As someone reared in South East Asia in a Eurasian household, the controversy over
What is a Tiger Mom?
Tiger Moms demand unquestioning respect and obedience from their children and are extremely strict. They impose extreme discipline and never take no for an answer, drilling their children toward Academic excellence. Yes scary I know, but get inside the mind of one and you realize there is a lot of Positivity underneath it all and it is applicable to our personal development and the teams we lead.
Don’t be afraid of being unpopular
Tiger Moms show how much they care by taking the risk of being unpopular and sacrifice on the sentimental dividends. Sometimes you need to make decisions or enforce rules that will strengthen yourself or your organization in the end. How many of us wished bloated inefficient sectors of our economy got some tough love for example – it would have been for the greater good.
The 10,000 rule: Another take on Meritocracy
Tiger Moms don’t assume you have to be good at something from the start to excel which is why we associate them with hours of hot-housing and homework. Sometimes we don’t allow ourselves to pursue a dream or activity or venture because we thought we were not innately talented enough, because we didn’t get it right straight away. The Asian take on Meritocracy is slightly different- the idea is you could be good at something only if you gave yourself enough time to work it out and apply yourself without being a blazing star at first go.
Here everyone stands the chance of excelling if you encourage them to invest enough effort and keep at it. As a business this relates to Economies of Experience. Don’t automatically discard a new idea or venture at the first stumble. On a personal note: There is a hidden positivity and egalitarian element in this approach.
Discipline. Work first, play later.
Which brings me to Discipline and Delayed Gratification. Tiger Moms insist on it. It’s not a glamorous route to success but it is a life skill and business practice we need to keep coming back to in our adult lives. There’s nothing easy about this one but once it’s a part of you, or your organizational Culture you barely notice it’s there. From an organizational point of view, there has got to be clear standards, benchmarks and targets for acceptable behaviour and performance in any business, with clear consequences for any action good or bad.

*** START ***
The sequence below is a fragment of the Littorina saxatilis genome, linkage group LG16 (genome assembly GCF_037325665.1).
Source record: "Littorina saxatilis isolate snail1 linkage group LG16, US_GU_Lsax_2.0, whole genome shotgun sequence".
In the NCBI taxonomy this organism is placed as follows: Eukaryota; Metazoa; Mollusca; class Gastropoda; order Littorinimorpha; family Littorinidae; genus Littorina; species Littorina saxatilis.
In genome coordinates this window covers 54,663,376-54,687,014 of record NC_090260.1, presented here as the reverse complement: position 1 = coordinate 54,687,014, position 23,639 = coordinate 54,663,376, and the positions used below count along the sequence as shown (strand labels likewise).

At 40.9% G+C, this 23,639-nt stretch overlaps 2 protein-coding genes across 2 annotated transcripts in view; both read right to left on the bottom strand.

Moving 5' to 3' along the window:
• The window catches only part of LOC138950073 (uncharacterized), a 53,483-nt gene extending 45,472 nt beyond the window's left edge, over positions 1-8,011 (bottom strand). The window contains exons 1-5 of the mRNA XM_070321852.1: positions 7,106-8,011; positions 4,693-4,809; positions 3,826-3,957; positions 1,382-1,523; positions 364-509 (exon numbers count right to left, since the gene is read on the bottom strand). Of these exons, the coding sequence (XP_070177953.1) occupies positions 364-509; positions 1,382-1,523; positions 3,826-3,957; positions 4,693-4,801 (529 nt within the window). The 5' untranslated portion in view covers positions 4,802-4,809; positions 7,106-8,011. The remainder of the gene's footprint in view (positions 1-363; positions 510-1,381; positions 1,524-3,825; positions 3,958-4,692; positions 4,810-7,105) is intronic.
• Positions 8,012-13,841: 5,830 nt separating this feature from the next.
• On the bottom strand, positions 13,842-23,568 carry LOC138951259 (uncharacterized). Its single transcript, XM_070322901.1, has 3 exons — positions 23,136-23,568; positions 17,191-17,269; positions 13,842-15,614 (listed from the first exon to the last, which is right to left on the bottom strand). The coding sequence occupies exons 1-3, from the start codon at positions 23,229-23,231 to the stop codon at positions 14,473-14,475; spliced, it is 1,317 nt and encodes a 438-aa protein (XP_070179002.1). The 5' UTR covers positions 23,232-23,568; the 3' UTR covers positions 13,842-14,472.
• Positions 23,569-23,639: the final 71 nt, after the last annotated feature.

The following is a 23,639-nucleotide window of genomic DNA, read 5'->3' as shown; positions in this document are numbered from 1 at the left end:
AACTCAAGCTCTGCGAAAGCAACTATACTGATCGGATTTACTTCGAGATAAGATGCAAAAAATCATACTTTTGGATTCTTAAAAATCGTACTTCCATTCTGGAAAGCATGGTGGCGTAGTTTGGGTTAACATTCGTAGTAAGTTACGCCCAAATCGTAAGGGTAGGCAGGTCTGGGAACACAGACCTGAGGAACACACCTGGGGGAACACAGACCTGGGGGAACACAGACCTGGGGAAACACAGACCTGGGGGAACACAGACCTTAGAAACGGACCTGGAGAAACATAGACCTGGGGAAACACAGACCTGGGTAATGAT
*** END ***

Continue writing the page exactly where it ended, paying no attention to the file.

Don’t Quit so soon -Cultivating Self Belief takes work
Linked to the 10,000 Rule, Self belief is something you earn through sheer graft. It’s worth remembering that making mistakes and faltering are part of the road to Excellence. Tiger Moms really push “practice makes perfect” and don’t accept easy quitters because they see the light at the end of the tunnel, not because they are sadists. They genuinely believe their children possess great potential and see it as a process of unleashing it.
Conversely as an individual, don’t push yourself because you are a Masochist – push harder because you believe you are capable of better and to quote from the Ad- “You’re worth it”. When leading a team, you sometimes have to push for that extra sprint at the end to meet deadlines and targets etc. Its worth reminding them about their potential as opposed to focusing on the negative.
Self Esteem is Empirical
Which brings me to Self Esteem. Cultivating it in yourself or your team or Business is ultimately your own responsibility and earned through experience. Tiger Moms believe that it’s only when you excel after investing time and effort and see the results of your hard work, that you build self-esteem. Not just because someone told you “You are the best”. Once you get that feeling through your own effort, you are hooked. You start to believe in yourself and know the next challenge is surmountable and attractive even. Good HR creates processes for employees to develop Self esteem this way when staggered benchmarks, development plans and regular opportunities for reaching them visibly are in place.
Fun comes from being good at something
Tiger moms know that it’s not fun working so hard in the beginning but once you get better at something you will discover how much fun it is. We all have to pay our dues when starting something new but there comes a tipping point when it won’t be so hard we just have to trust our selves to get there.
Yes, Its not easy reading and I don’t condone all the approaches that are associated with strict Asian parenting and schooling having experienced it myself, but I am also thankful for some life-skills that I was forced to forge for myself in the process. I have to keep reminding myself of these values and mindsets every time I take on a new venture. We all get soft in the middle over time or maybe get discouraged into not pushing harder.
Do you Agree or Disagree with this approach? Which makes me ask the question: What other life skills does your cultural heritage bring to your Business ventures, work life and organizational culture ?
Image: “Mother and baby tiger cub/Shutterstock“